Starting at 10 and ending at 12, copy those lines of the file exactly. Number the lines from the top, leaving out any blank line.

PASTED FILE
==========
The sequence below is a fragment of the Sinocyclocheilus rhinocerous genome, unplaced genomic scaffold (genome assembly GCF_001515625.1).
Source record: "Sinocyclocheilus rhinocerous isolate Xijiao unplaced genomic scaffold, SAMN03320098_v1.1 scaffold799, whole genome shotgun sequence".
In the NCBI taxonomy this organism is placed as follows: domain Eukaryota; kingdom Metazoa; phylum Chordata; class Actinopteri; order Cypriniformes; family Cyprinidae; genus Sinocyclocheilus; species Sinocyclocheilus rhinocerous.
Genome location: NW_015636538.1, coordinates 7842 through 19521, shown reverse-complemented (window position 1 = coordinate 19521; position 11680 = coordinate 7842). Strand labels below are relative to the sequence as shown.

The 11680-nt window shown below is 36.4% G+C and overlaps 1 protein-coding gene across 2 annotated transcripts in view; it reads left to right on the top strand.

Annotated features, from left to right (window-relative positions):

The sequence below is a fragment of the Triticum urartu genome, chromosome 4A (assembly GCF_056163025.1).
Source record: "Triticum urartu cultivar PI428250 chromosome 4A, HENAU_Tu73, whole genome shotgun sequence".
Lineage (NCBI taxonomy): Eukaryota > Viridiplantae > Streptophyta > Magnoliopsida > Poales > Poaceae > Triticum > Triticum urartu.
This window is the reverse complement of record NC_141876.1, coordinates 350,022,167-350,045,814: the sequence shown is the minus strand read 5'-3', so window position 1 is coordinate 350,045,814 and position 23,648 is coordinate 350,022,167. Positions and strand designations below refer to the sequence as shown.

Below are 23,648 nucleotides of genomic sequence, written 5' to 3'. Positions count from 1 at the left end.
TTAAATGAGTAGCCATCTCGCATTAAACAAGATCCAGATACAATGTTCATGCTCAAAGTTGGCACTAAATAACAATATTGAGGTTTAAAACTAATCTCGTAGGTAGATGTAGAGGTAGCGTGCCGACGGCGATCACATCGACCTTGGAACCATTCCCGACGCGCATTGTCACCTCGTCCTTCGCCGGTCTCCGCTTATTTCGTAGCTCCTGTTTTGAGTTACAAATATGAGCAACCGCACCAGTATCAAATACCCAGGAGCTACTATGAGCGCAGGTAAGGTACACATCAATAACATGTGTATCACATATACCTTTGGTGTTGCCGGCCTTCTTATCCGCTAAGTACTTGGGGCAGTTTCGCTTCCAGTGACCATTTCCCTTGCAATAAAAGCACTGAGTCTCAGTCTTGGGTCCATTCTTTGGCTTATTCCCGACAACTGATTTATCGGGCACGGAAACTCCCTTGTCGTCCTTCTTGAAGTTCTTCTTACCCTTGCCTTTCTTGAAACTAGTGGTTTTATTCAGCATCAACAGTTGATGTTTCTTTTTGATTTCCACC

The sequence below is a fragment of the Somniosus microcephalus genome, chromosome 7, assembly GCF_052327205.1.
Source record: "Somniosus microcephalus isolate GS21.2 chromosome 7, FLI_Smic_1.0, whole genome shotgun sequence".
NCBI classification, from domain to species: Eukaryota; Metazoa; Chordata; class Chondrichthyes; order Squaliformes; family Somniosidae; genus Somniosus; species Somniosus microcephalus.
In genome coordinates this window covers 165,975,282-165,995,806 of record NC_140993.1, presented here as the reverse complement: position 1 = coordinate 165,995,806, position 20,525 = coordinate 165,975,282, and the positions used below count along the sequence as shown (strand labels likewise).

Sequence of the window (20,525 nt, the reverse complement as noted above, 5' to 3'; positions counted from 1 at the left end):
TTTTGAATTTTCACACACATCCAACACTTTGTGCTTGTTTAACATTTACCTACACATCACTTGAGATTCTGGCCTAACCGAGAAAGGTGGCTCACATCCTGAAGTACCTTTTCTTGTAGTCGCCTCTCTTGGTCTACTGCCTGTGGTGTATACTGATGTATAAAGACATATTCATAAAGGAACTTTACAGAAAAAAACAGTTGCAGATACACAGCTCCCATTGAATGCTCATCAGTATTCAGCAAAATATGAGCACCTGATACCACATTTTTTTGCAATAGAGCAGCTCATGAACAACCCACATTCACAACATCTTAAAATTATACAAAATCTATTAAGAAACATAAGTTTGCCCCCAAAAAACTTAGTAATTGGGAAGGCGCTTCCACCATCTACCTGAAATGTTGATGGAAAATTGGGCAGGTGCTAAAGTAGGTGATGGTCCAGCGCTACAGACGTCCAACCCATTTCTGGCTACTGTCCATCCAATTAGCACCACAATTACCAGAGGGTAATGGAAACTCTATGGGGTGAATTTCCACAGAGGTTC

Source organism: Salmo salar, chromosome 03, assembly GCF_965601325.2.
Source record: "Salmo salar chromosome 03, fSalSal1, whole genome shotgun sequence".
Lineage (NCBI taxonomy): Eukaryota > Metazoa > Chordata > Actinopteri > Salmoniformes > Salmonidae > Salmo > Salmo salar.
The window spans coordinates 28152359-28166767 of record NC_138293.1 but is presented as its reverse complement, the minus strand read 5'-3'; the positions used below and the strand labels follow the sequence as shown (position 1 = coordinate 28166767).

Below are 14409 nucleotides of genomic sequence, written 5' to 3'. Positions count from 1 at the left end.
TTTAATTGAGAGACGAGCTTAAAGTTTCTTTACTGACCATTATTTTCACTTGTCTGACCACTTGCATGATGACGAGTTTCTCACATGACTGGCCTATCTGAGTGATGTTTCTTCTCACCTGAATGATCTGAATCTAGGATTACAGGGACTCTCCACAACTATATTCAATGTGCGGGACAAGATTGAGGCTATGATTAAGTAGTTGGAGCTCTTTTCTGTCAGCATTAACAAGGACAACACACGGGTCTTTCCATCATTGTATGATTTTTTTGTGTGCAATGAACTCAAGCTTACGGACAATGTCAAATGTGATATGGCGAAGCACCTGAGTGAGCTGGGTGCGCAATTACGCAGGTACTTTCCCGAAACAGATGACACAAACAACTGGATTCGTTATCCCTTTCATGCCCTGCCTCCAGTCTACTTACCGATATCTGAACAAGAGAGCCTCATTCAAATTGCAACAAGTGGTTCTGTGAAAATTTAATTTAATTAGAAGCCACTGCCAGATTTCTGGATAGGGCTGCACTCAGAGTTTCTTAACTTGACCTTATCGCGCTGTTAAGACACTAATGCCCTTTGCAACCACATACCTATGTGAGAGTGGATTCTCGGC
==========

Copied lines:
This window is the reverse complement of record NC_141876.1, coordinates 350,022,167-350,045,814: the sequence shown is the minus strand read 5'-3', so window position 1 is coordinate 350,045,814 and position 23,648 is coordinate 350,022,167. Positions and strand designations below refer to the sequence as shown.

Below are 23,648 nucleotides of genomic sequence, written 5' to 3'. Positions count from 1 at the left end.
TTAAATGAGTAGCCATCTCGCATTAAACAAGATCCAGATACAATGTTCATGCTCAAAGTTGGCACTAAATAACAATATTGAGGTTTAAAACTAATCTCGTAGGTAGATGTAGAGGTAGCGTGCCGACGGCGATCACATCGACCTTGGAACCATTCCCGACGCGCATTGTCACCTCGTCCTTCGCCGGTCTCCGCTTATTTCGTAGCTCCTGTTTTGAGTTACAAATATGAGCAACCGCACCAGTATCAAATACCCAGGAGCTACTATGAGCGCAGGTAAGGTACACATCAATAACATGTGTATCACATATACCTTTGGTGTTGCCGGCCTTCTTATCCGCTAAGTACTTGGGGCAGTTTCGCTTCCAGTGACCATTTCCCTTGCAATAAAAGCACTGAGTCTCAGTCTTGGGTCCATTCTTTGGCTTATTCCCGACAACTGATTTATCGGGCACGGAAACTCCCTTGTCGTCCTTCTTGAAGTTCTTCTTACCCTTGCCTTTCTTGAAACTAGTGGTTTTATTCAGCATCAACAGTTGATGTTTCTTTTTGATTTCCACC